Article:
Kristen Shinohara Headshot

Kristen Shinohara

Assistant Professor

School of Information
Golisano College of Computing and Information Sciences

Office Hours
Tuesdays 4-5pm Thursdays 9-10am
Office Location

Kristen Shinohara

Assistant Professor

School of Information
Golisano College of Computing and Information Sciences

Education

BS, University of Puget Sound; MS, University of Washington-Tacoma; Ph.D., University of Washington-Seattle


Areas of Expertise

Select Scholarship

Journal Paper
Shinohara, Kristen, et al. "Design for Social Accessibility Method Cards: Engaging Users and Reflecting on Social Scenarios for Accessible Design." ACM Transactions on Accessible Computing 12. 4 (2020): 33. Print.
Conn, Paula, et al. "Understanding the Motivations of Final-year Computing Undergraduates for Considering Accessibility." ACM Transactions on Computing Education 20. 2 (2020): 22. Print.
Shinohara, Kristen, et al. "Tenets for Social Accessibility: Towards Humanizing Disabled People in Design." Transactions in Accessible Computing 11. 1 (2018): 31 pages. Print.
Published Conference Proceedings
Baker, Catherine M., Yasmine N. El-Glaly, and Kristen Shinohara. "A Systematic Analysis of Accessibility in Computing Education Research." Proceedings of the ACM Technical Symposium on Computer Science Education (SIGCSE). Ed. Jian Zhang and Mark Sherriff. New York, NY: ACM, 2020. Print.
Zhao, Qiwen, et al. "Comparison of Methods for Teaching Accessibility in University Computing Courses." Proceedings of the ACM SIGACCESS Conference on Computers and Accessibility (ASSETS). Ed. Tiago Guerreiro, Hugo Nicolau, and Karyn Moffatt. New York, NY: ACM, 2020. Print.
Shinohara, Kristen, Michael McQuaid, and Nayeri Jacobo. "Access Differential and Inequitable Access: Inaccessibility for Doctoral Students in Computing." Proceedings of the ACM SIGACCESS Conference on Computers and Accessibility (ASSETS). Ed. Tiago Guerreiro, Hugo Nicolau, and Karyn Moffatt. New York, NY: ACM, 2020. Print.
Shinohara, Kristen, et al. "Who Teaches Accessibility? A Survey of U.S. Computing Faculty." Proceedings of the ACM SIGCSE Technical Symposium on Computer Science Education. Ed. ACM. New York, NY: ACM, Print.
Shinohara, Kristen, Jacob O. Wobbrock, and Wanda Pratt. "Incorporating Social Factors in Accessible Design." Proceedings of the SIGACCESS Conference on Computers and Accessibility. Ed. ACM. New York, NY: ACM, Print.
Peer Reviewed/Juried Poster Presentation
Maus, Natalie, et al. "Gaze-guided Magnification for Individuals with Vision Impairments." Proceedings of the CHI Conference on Human Factors in Computing Systems. Ed. Regina Bernhaupt and Florian Mueller. New York, NY: ACM.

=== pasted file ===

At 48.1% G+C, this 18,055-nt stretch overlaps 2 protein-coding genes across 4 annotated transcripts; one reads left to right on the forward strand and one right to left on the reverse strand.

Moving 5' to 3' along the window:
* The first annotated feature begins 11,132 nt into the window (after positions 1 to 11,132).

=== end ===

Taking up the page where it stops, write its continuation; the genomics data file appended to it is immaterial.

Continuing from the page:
Patel, Rohan, et al. "Why Software is Not Accessible: Technology Professionals’ Perspectives and Challenges." Proceedings of the CHI Conference on Human Factors in Computing Systems. Ed. Regina Bernhaupt and Florian Mueller. New York, NY: ACM.
Zolyomi, Annuska, Taylor Gotfrid, and Kristen Shinohara. "Socializing via a Scarf: Individuals with Intellectual and Developmental Disabilities Explore Smart Textiles." Proceedings of the CHI Conference on Human Factors in Computing, May 2019, Glasgow, Scotland. Ed. ACM. New York, New York: ACM.

Currently Teaching

ISTE-799
3 Credits
The student will work independently, under the supervision of one or more faculty advisers, on a topic of mutual interest that is beyond the depth of or not covered in other courses.
ISTE-798
3 Credits
This IST seminar course provides an opportunity for special one-time offerings of graduate topics or allows faculty to pilot possible new graduate offerings. Specific course details (such as the course topics, format, resource needs, and credit hours) will be determined by the faculty member(s) who propose a given seminar offering.
ISTE-262
3 Credits
This course explores how the fields of psychology, digital design, and computing converge in the design, development, and evaluation of new technologies that people find effective and enjoyable to use. Students will investigate the field of human-computer interaction (HCI), with a focus on how users' various sensory, motor, and cognitive abilities are essential to their successful use of technology. Students will be exposed to modern research methods and paradigms in field of human-computer interaction, including predictive modeling, heuristic evaluation, interpretive methods, and experimental user testing. Students will learn key design principles and guidelines and apply them to analyze existing designs and conduct a design process that is centered on human users of technology.
HCIN-794
3 Credits
In this course, students will design a proposal for a capstone project to apply the theories and methodologies to a problem in the HCI domain. Students working through the guidance of the instructor, will investigate a problem space, perform a literature review, develop the problem statement, write a proposal for how they intend to design and implement a solution, and communicate the proposal to potential capstone committee members.

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